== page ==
The employee’s performance issues constituted a “legitimate nondiscriminatory reason for terminating” him. Nor was the discharge pretextual because the claimant did not establish the company’s “failure to follow its own policies” or any “disparate treatment of similarly situated employees.”
Another poorly performing supervisor who worked at an ethanol producing facility in neighboring South Dakota also lost his ADA on wrongful termination appeal in Cody v. Prairie Ethanol, 763 F.3d 992 (8th Cir. Aug. 15, 2014). The employee was terminated after his “overly aggressive” handling of some mechanical issues at the plant caused him to be placed on a performance improvement plan preceding his discharge.
Upholding summary judgment, the appellate court reasoned that the discharge was attributable to the employee’s “style of running the plant,” not his disability. The employee was responsible for multiple “very serious occurrences … [that did] cause significant decreases in production” at the plant.
The employee’s own admission of his fault, a statement “I really screwed up,” dispelled his claim that a work related neck injury was the basis for his discharge. Absent any “causal connection” to his disability, the termination did not violate the ADA.
An assistant probation officer, whose problem was providing a requested medical release following a disability; lost his ADA claim in Withers v. Johnson, 763 F.3d 998 (8th Cir. Aug. 15, 2014). The officer, who suffered a back injury on the job, restricting his work, sued the judge who supervised him and the county for which he worked, after he was fired when he did not submit a requested release indicating he was able to return to his job after taking a medical leave of absence.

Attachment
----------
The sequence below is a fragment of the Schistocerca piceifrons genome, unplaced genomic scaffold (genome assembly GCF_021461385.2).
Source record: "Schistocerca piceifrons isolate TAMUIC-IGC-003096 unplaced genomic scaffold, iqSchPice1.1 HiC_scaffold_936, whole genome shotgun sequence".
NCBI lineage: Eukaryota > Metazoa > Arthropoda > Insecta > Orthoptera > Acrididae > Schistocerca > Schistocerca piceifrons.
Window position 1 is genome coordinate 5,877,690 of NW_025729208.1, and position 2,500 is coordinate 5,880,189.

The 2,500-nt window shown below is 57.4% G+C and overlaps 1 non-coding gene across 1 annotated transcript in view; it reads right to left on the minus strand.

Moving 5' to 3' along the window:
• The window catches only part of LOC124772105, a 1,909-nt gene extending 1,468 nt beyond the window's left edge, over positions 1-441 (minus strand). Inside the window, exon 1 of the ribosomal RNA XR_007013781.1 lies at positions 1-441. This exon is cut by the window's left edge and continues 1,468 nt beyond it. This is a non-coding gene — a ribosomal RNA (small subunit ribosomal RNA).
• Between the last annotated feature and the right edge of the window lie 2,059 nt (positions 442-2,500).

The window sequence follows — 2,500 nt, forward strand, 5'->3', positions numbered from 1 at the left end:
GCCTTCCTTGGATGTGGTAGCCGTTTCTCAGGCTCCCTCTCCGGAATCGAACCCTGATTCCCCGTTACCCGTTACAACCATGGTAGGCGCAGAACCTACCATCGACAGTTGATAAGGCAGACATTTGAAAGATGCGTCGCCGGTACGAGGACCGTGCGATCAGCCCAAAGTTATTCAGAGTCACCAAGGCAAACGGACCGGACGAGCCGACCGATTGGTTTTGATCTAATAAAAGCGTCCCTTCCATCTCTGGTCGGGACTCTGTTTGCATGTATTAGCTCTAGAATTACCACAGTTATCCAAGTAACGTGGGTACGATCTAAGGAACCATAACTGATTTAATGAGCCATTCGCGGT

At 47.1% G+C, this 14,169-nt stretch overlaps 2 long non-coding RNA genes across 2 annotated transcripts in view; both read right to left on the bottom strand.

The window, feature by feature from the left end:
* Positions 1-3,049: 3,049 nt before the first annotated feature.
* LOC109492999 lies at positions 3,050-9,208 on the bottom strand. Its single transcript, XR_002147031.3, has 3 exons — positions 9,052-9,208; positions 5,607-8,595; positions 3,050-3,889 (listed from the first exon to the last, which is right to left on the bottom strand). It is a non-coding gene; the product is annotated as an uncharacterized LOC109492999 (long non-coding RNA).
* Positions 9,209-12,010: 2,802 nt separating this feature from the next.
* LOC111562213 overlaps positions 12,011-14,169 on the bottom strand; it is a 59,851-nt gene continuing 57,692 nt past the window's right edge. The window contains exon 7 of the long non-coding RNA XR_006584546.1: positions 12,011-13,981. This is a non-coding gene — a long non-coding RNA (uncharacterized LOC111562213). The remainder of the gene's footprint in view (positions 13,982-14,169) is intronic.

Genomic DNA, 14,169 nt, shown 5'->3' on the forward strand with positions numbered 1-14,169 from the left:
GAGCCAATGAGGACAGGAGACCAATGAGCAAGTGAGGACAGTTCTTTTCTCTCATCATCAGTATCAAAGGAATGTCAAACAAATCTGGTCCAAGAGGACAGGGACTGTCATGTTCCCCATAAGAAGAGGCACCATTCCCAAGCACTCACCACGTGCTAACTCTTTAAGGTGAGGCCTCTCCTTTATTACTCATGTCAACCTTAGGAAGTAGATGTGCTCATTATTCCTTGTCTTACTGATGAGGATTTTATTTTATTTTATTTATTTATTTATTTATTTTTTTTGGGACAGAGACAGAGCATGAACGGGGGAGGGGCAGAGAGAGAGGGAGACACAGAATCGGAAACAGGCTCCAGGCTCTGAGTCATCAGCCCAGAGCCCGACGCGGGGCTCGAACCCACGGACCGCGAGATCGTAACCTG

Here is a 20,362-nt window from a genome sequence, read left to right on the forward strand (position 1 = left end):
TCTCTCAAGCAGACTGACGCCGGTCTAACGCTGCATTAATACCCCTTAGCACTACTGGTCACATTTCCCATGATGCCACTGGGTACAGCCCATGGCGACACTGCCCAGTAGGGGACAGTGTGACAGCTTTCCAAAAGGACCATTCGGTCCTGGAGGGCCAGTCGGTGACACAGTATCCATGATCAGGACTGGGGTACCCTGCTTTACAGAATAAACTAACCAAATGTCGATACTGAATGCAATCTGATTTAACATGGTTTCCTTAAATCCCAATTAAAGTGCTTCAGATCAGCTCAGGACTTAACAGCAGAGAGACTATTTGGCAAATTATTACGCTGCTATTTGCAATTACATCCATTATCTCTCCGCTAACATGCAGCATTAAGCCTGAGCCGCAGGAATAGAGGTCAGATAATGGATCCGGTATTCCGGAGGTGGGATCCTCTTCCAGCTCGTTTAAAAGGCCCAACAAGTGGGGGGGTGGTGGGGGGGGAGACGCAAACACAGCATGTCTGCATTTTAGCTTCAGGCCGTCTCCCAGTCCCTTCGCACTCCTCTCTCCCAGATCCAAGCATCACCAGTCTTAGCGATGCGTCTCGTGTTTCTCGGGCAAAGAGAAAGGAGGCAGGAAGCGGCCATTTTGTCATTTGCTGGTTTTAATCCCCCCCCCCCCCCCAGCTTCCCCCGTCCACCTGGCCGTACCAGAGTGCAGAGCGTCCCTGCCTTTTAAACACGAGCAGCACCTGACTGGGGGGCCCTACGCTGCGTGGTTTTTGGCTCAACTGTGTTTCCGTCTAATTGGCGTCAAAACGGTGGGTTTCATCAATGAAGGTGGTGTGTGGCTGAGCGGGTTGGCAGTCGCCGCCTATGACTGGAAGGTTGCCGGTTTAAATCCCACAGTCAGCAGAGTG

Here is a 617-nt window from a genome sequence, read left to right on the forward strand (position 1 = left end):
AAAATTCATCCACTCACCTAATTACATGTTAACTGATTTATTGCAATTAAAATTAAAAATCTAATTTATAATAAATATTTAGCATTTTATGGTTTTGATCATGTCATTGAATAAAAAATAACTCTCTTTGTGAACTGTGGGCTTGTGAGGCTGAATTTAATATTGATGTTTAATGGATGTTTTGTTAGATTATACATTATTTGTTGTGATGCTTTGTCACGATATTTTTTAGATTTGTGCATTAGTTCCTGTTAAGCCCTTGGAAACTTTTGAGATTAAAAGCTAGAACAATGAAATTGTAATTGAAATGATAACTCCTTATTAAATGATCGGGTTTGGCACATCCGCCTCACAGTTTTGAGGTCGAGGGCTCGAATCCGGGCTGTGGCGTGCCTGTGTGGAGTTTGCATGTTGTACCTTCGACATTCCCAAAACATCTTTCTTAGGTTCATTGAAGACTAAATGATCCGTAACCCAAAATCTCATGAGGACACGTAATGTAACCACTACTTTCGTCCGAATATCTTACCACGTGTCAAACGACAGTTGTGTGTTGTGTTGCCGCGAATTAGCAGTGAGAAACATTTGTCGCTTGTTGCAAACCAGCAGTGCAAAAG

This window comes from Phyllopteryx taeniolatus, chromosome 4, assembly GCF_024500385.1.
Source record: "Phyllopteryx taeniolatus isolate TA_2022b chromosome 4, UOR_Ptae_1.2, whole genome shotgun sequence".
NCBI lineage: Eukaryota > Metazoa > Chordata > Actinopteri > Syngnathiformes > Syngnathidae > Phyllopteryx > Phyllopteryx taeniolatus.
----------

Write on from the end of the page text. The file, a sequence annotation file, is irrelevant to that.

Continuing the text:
The Eighth Circuit affirmed summary judgment, holding that a county policy to “immediately provide [a] supervisor with [a] medical release” for fitness for duty was decisive. The employer properly “accommodated all of [the] known limitations during the period of [his employment]. Thus, there was no “intent” to discriminate against him.
The difficulty of prevailing in disability discrimination cases in the Eighth Circuit was considered near the end of the year by another decision upholding dismissal of a parallel claim under state human rights statute in Noel v. AT&T, 2014 U.S. App. LEXIS 22887 (8th Cir. 2014).
The case, a diversity suit in federal court in Missouri, was brought by an employee whose diabetes limited the frequent travel necessary for his work. The employer gave him a new position, not involving travel. He performed poorly, was placed on a Performance Improvement Plan and then, after six more months of disability leave, quit his job.
His disability claim was properly dismissed because the employer “did nothing of the sort” that could be deemed a constructive discharge. It did not urge him to resign, or tell him he could not return to work after his leave, nor “discharge him in any way related to his diabetes.” Because the employee “chose to resign,” due to his medical condition, his claim was not actionable.
This quartet of cases reflects the continuing frustrations that employees face in pursuing claims under the ADA and why many of them view the statute as a disabled law.